Tuesday, March 9, 2010

A Reliable Wife by Robert Goolrick ~★★★

Author: Robert Goolrick
A Reliable Wife
Release Date:
March 31st, 2009
Algonquin Books

Book Jacket: "Abandoning her worldly life, traveling to a remote Wisconsin town in the dead of winter, trusting her future to a man she had never met---such was Catherine Land's new beginning. But there was an ending in sight as well, an ending that would redeem the treachery ahead, justify the sacrifice, and allow her to start over yet again. That was her plan.
For Ralph Truitt, the wealthy businessman who had advertised for "a reliable wife," this was also to be a new beginning. Years of solitude, denial, and remorse would be erased, and Catherine Land, whoever she might be, would be the vessel of his desires, the keeper of his secrets, the means to recover what was lost. That was his plan.
Set just after the turn of the twentieth century, A Reliable Wife is the story of these two people, each plagued by a heart filled with anger and guilt, each with a destiny in mind. But neither of anticipates what develops between them---the pent up longings that Catherine discovers in this enigmatic man and the depth of her own emotional response; the joy Ralph experiences in giving Catherine the luxuries she has never known, his growing need for her, and a desire that he thought was long buried.
Seductively suspenseful, filled with unexpected twists and turns, A Reliable Wife is a debut reminiscent of the classic novels of the Brontes and du Maurier. Unfolding in a frozen Wisconsin landscape, it's a haunting story of love and madness, passion and murder."

Taryn's Review: This book was a mixed bag for me. Sometimes I really got into what was happening and felt like I understood the characters. Other times, I was disconnected from them all, especially when I felt like the flow of the book was off.

Catherine Land was presented mysteriously, but to be honest, I would have loved to know her story before I learned of Ralph Truitt's. To me, Ralph should have been the mystery. Who puts an ad in the paper for a wife, especially an insanely wealthy man who most likely had many options in his daily life? It wasn't odd that many women would reply, nor was  it odd that many would lie, like Catherine did, to try and become the wife of a very wealthy man.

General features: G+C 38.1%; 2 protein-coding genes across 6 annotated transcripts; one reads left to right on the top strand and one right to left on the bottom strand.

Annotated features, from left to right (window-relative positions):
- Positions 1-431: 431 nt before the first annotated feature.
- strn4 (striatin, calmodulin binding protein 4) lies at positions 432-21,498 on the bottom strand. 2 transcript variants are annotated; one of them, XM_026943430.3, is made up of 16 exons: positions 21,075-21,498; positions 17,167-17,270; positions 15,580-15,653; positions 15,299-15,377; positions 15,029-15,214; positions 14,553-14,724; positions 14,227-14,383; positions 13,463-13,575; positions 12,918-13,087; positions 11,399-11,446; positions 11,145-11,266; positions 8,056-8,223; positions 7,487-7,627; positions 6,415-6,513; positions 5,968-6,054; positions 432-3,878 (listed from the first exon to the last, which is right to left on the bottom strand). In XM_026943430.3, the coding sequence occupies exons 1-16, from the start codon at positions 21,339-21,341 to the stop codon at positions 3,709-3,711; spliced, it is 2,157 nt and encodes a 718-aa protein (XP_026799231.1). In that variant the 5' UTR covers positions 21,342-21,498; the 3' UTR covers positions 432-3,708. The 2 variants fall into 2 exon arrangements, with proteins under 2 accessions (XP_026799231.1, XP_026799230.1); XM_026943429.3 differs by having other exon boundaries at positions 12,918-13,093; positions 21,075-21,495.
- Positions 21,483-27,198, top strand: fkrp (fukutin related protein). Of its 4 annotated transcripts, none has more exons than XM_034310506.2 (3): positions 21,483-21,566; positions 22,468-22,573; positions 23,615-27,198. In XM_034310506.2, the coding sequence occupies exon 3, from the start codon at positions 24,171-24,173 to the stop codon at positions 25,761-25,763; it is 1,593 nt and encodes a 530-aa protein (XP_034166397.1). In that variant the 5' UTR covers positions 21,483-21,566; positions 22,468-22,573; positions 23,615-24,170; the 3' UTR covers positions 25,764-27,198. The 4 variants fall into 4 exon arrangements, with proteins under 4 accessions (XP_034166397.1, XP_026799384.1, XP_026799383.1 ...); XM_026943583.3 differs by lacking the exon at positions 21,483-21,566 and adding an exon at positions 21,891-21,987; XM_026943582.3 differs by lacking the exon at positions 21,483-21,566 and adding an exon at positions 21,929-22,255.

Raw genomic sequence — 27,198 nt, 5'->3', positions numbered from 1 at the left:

Also, Catherine and Ralph apparently both have the same desire to right wrongs from the past. Ralph's wrongs were introduced quickly, while Catherine's wrongs suddenly appeared in the middle of the book with no foreshadowing of it. I really think Catherine's guilt should have been highlighted much, much sooner to make it more believable.

The book claimed to be a story of despair and it is at times. I don't know how much I believed in the patience of Ralph Truitt in the book, but I could believe in the change in Catherine. Overall, I'm not sure it's a book I'd recommend to many people, but it does a have a quality about it that makes you keep reading. It's not an amazing debut novel, but certainly not a bad one. The flow of the story was a bit off for me, especially when Catherine encountered Antonio on her own, yet, something kept me interested. I think Goolrick has a definite talent, I'm just not sure this book fully expanded on it.

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